NEW DELHI: Chief Justice of India (CJI) NV Ramana on Sunday said it is essential that the State provides support and subsidy for diabetic care as the human cost is "immense" and it is an "expensive disease".
Terming diabetes a lifelong disease and an enemy of the poor, the CJI said it is imperative to conduct India-specific studies targeting the local population, which will help develop appropriate treatment protocols.
He said the government needs to train and introduce more healthcare professionals to deal with the disease.
Speaking at the "Ahuja Bajaj Symposium on Diabetes", CJI Ramana said COVID-19 has already exposed the fragility of our "overburdened healthcare system" and the need of the hour is to innovate and develop modern drugs to find a cure for diabetes.
"The human cost is immense. The economic cost to the nation is immeasurable. Therefore, it is essential that the State provides support and subsidy for diabetic care. The government also needs to train and introduce more healthcare professionals to deal with this problem," he said.
The CJI said the medical profession is widely regarded as the most noble one and "Vaidyo Narayano Hari" (a doctor should be considered as a form of Lord Narayana) is the most apt way to describe doctors and medical professionals.
"The health of the nation and its citizens is paramount and naturally, is a precondition to achieving the developmental aspirations we have set for ourselves," he said.
The CJI said he was elated when Indian scientists and researchers came up with a COVID-19 vaccine within a few months of the outbreak of the pandemic.
However, "we are nowhere near finding a permanent cure for diabetes, which is an ancient disease", CJI Ramana said.
"My only wish is that a cure is found. For this, scientists and researchers have to pay full attention. The pivotal role played by doctors in spreading awareness about the disease and its control is praiseworthy," he added.
The CJI said insulin and the associated healthcare products for diabetes are highly unaffordable for the vast majority of the population and in this context, free walk-in tests assume great significance.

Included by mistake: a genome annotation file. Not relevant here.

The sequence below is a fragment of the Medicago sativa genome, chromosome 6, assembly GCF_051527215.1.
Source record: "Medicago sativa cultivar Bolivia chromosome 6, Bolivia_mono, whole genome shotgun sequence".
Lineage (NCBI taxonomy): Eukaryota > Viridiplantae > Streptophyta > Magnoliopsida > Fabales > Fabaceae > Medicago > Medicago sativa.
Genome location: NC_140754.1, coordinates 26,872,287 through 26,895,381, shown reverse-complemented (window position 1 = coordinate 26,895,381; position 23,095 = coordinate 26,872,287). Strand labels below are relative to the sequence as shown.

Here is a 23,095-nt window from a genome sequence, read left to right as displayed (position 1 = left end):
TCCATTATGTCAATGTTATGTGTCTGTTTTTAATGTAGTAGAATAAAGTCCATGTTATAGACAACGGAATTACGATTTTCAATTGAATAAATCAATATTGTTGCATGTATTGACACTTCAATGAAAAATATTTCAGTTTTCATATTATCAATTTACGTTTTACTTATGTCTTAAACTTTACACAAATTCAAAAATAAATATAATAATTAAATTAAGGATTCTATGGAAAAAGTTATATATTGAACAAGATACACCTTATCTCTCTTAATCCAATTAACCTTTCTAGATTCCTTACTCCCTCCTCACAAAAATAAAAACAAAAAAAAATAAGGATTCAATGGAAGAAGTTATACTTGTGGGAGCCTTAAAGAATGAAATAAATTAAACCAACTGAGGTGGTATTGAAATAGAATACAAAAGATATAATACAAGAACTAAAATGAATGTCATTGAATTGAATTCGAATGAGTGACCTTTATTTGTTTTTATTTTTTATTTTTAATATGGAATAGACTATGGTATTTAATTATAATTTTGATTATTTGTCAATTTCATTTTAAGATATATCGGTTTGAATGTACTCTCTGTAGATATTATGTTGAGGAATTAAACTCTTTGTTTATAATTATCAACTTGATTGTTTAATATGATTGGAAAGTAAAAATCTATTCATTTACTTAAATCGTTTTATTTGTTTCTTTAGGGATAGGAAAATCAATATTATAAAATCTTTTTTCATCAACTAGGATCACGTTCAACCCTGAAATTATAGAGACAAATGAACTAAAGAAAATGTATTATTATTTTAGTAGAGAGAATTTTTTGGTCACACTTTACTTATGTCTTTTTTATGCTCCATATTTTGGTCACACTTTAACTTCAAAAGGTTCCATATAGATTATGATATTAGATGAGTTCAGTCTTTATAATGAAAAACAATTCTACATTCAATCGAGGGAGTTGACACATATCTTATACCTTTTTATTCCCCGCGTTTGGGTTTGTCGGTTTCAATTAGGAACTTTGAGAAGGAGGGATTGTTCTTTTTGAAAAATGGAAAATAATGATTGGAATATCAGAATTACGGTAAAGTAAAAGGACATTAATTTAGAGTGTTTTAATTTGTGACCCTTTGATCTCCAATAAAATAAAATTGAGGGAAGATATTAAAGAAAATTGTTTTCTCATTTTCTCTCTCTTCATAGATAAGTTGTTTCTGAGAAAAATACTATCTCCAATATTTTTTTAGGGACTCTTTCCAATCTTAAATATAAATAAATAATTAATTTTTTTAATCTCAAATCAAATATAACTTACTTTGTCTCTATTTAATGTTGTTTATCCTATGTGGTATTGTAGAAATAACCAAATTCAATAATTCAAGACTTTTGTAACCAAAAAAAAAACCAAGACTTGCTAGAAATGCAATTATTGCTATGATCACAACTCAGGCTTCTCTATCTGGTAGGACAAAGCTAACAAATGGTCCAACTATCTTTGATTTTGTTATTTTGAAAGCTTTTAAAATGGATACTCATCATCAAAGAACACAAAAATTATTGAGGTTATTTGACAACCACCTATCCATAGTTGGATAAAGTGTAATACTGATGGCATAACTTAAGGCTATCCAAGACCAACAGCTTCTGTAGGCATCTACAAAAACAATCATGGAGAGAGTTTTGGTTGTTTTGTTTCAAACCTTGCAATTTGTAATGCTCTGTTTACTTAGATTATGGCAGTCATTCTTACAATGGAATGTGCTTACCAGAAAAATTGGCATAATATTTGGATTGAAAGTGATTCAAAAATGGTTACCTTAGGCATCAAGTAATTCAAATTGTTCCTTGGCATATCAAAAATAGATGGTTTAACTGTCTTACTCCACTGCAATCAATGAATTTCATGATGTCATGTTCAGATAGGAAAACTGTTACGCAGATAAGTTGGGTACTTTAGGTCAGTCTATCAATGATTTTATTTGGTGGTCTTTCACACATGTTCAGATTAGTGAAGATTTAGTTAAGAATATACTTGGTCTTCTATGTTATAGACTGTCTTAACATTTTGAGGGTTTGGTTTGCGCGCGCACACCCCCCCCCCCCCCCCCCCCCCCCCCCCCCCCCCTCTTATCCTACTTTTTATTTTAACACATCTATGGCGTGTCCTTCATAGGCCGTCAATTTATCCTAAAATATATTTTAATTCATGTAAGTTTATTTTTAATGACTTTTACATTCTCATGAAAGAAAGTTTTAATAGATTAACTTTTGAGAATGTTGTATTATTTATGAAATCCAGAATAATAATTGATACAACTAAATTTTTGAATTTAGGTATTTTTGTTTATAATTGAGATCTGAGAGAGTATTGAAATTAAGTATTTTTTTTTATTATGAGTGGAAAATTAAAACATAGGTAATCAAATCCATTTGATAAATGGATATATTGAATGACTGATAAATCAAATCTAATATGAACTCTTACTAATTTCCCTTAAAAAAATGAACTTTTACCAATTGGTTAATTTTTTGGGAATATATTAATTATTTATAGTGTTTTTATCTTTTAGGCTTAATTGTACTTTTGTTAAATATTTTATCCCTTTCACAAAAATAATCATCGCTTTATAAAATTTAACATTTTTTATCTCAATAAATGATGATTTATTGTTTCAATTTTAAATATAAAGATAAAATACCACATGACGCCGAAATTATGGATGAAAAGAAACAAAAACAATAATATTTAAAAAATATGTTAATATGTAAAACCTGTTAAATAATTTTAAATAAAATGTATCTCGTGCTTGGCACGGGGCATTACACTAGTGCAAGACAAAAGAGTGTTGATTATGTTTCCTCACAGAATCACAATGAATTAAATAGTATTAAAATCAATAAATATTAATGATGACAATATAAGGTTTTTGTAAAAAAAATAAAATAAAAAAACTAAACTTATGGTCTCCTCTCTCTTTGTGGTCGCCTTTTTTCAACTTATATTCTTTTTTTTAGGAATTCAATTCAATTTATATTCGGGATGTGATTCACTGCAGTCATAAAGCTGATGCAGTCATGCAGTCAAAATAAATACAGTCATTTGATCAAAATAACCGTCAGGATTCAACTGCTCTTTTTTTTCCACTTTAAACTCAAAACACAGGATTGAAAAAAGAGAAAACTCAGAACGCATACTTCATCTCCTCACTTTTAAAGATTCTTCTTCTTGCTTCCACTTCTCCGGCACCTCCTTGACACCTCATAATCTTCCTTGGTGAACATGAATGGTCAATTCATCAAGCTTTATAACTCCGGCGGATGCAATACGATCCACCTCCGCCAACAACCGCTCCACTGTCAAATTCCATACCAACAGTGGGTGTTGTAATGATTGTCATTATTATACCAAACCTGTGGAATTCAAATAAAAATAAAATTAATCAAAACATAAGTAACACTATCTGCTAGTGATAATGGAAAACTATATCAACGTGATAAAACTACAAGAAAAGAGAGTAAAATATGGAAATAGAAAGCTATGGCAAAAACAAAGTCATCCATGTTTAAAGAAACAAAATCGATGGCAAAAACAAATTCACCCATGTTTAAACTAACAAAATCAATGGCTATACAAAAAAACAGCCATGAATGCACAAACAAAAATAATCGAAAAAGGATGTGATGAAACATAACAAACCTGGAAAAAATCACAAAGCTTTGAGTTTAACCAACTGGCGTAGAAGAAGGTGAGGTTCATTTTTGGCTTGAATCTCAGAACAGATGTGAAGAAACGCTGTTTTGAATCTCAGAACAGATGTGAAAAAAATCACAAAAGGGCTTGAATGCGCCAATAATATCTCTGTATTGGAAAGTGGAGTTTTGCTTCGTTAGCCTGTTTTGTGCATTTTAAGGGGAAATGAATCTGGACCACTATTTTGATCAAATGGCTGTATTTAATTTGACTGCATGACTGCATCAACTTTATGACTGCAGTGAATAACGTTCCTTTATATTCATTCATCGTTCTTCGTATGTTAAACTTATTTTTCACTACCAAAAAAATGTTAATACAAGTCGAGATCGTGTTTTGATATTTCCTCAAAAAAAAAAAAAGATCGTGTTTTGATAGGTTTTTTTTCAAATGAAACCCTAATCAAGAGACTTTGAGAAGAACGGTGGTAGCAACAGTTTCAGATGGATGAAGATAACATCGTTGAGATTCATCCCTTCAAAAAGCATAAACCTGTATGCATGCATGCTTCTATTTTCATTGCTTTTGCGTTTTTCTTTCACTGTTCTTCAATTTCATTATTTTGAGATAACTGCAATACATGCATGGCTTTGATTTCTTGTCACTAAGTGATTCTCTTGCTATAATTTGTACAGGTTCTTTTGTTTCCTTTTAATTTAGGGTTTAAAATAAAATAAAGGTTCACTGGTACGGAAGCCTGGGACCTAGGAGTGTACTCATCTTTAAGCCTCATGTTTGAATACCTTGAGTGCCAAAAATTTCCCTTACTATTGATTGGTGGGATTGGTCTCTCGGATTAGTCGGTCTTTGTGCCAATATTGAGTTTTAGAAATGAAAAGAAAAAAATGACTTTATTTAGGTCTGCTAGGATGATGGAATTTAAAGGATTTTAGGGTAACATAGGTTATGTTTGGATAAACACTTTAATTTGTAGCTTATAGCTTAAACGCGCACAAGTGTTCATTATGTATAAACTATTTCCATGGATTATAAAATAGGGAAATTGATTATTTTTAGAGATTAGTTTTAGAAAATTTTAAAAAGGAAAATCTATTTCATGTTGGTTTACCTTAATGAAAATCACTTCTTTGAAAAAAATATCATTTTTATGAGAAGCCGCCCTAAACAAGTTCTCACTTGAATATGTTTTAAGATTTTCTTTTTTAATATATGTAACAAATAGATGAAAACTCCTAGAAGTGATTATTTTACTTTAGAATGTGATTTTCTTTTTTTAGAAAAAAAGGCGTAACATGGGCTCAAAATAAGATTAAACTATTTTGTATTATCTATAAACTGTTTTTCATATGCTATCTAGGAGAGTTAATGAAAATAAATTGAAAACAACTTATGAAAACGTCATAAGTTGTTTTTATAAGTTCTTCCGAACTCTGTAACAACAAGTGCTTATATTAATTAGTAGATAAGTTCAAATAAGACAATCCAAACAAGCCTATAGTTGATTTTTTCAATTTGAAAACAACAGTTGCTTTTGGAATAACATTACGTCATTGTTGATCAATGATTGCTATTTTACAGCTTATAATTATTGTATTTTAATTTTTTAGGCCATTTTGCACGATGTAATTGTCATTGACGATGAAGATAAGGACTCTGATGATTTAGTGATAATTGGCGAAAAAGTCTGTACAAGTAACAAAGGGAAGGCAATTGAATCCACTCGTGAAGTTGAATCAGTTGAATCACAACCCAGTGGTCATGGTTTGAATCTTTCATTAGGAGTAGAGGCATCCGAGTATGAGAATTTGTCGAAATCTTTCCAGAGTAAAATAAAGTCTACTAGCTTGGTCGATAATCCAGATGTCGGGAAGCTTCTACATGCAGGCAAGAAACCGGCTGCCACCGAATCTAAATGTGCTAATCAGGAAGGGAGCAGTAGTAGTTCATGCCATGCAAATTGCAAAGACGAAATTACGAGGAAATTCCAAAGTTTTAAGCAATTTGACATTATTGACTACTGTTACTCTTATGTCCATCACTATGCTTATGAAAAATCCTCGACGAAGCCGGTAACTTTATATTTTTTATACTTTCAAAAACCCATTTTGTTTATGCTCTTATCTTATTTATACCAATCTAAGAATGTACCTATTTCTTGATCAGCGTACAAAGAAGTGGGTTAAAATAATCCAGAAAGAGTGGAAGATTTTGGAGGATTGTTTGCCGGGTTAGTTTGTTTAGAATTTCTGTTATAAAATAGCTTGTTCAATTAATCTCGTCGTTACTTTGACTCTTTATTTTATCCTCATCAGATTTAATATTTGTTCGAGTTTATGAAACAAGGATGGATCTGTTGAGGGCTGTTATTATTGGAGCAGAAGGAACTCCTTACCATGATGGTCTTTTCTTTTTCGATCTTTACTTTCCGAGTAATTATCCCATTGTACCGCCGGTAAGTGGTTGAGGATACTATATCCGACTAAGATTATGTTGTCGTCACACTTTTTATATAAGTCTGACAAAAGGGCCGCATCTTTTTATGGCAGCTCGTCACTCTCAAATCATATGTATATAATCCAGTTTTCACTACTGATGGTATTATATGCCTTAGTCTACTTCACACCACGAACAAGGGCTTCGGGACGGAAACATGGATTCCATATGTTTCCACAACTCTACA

"This disease is an enemy of the poor man. It is an expensive disease, which is a recurring financial burden for the lifetime of the patient," he said.
Stressing the need for India-specific studies on diabetes, the CJI said though abundant literature is available on this issue, unfortunately, most of it is based on western studies.
He said according to studies by the World Health Organization (WHO), of the total expenditure incurred in connection with diabetes, nearly 65 per cent is on treatment and medicines, while the remaining 35 per cent is the social cost as per global estimates.
The CJI said doctors and researchers have aptly described diabetes as an "opportunistic killer" as it is a product of modern and sedentary lifestyle.
"The primary myth attached to this disease is that it is a rich man's disease. In the last two decades, a paradigm shift has been seen with respect to the number of affected persons from urban to rural areas," he said, adding that diabetes is a lifelong and a "very depressing disease", which has no cure.
"It can be said that it is as old as human civilisation. It has actually been a silent epidemic since ages. It took the Covid pandemic to show the deadly impact of diabetes, as it was one of the main comorbidities which claimed millions of lives across the globe," CJI Ramana said.
He said due to a lack of access to affordable healthcare and awareness, most of the cases go undetected for the longest amount of time.
"But the reality is that this disease affects people across all classes and age groups. One aspect which needs to be highlighted is that apart from the much publicised reasons of obesity and a lack of physical activity, stress is one of the major triggers of diabetes," he said.
The CJI said stress management, discipline in diet and following a fitness regime are the most useful tools to defeat the disease and awareness about its risk factors, regular check-ups and screening are also important.
"Unfortunately, we are still unable to standardise permissible blood sugar levels. There is a lot of confusion due to different standards applied in different countries during different times.
We must at least try to standardise the parameters within our country," he said.
The CJI paid tributes to Padma Shri awardee late Professor Dr Man Mohan Singh Ahuja and Padma Bhushan recipient late Professor Dr Jabir Singh Bajaj, and said they have contributed immensely to the understanding of diabetes.